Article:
Our band is a lot like this place, ” says Chatham County Line guitarist, lead singer and songwriter Dave Wilson. His eyes wander across the original hardwood lanes of the mid-century Raleigh bowling alley where he just finished rolling and drinking two rounds. Playing traditional string band instrumentation around a single microphone while clad in suits and ties visually projects a similar sepia-toned timelessness. ”We create a product that you’re familiar with and you’ll enjoy going back to because you know what to expect. My dad ran a local hardware store years ago and I always felt like we shared that.” Sure enough, like a small town store, there’s no dramatic tale or sexy hook to fuel the hype machine for Autumn, the seventh studio album since the Raleigh, NC-based Chatham County Line-Wilson, John Teer (mandolin/fiddle), Chandler Holt (banjo), and Greg Readling (bass, pedal steel, piano)-coalesced in the late 1990’s. Instead, the story behind the workmanlike group’s newest release-available September 2, 2016 via Yep Roc Records-is simple: A veteran ensemble at the top of it’s game sticking to it’s considerable strengths-poignant songwriting and inventive acoustic arrangements that draw upon a broad array of American roots influences, highlighted by trademark three- and four-part harmonies that shine throughout. ”We were so obsessive about the way Tightrope sounded and making sure we got the songs right that this record was kind of a 180 from that, ” Wilson explains, referring to the meticulous, multi-year process that birthed Autumn’s predecessor. ”I think we were all exhausted from that process and wanted to just take the songs I had written and record them.” Thanks to the more casual approach, Autumn marries the comfortable maturity of 2014’s Tightrope with the welcome spontaneity of Chatham County Line’s earlier work. Though the year between sessions wasn’t dedicated to consciously working on the record, it was perhaps the most productive period for the songs to take shape, according to Wilson. ”It’s like leaving your desk and taking a walk: You have your best ideas when you’re not working on what you’re supposed to be working on.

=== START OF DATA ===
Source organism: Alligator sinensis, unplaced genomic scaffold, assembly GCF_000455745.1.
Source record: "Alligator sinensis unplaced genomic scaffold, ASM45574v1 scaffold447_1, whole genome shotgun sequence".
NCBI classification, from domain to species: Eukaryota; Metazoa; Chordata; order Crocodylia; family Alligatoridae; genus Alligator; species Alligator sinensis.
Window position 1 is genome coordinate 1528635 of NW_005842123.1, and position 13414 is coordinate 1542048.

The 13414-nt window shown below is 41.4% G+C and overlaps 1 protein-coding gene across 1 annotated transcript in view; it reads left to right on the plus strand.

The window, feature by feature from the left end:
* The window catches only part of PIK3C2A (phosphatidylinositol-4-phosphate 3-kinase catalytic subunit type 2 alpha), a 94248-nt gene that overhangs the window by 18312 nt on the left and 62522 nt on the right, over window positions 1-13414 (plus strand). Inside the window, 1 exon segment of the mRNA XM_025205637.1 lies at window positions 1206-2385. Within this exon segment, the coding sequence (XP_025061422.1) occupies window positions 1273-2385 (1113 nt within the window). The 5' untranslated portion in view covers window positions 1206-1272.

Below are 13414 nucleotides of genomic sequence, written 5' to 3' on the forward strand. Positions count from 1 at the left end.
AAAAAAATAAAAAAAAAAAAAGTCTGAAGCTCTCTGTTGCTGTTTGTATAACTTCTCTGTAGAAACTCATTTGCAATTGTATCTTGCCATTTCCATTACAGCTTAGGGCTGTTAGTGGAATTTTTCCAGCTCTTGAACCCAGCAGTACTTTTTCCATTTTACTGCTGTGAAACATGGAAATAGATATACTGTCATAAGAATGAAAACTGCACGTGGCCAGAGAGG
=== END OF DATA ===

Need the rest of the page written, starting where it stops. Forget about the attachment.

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  • Chatham County Line - Sharing the Covers (LP)

    27,00 15,00

    Vinyl LP pressing includes digital download. North Carolina-based ensemble Chatham County Line’s eighth studio album, Sharing The Covers is, at it’s core, a tribute to those whom the band hold dear, and a chance for the group to perform modern and traditional classics in the bluegrass-style they’re known for best. On the 13-track collection, Chatham County Line takes the familiar and adds a touch of originality to create a wholly new and inventive roster of covers by Tom Petty, Alton Delmore, John Lennon, The Louvin Brothers, Beck, James Hunter, Wilco and more. Recorded at Durham, NC’s Overdub Lane studio, where they cut their first album, where 2010’s Wildwood was mixed, and where a few tracks from 2016’s Autumn were recorded, Sharing The Covers was engineered by Chris Boerner, who also engineers the band’s live shows.

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  • Chatham County Line - Same (CD)

    18,00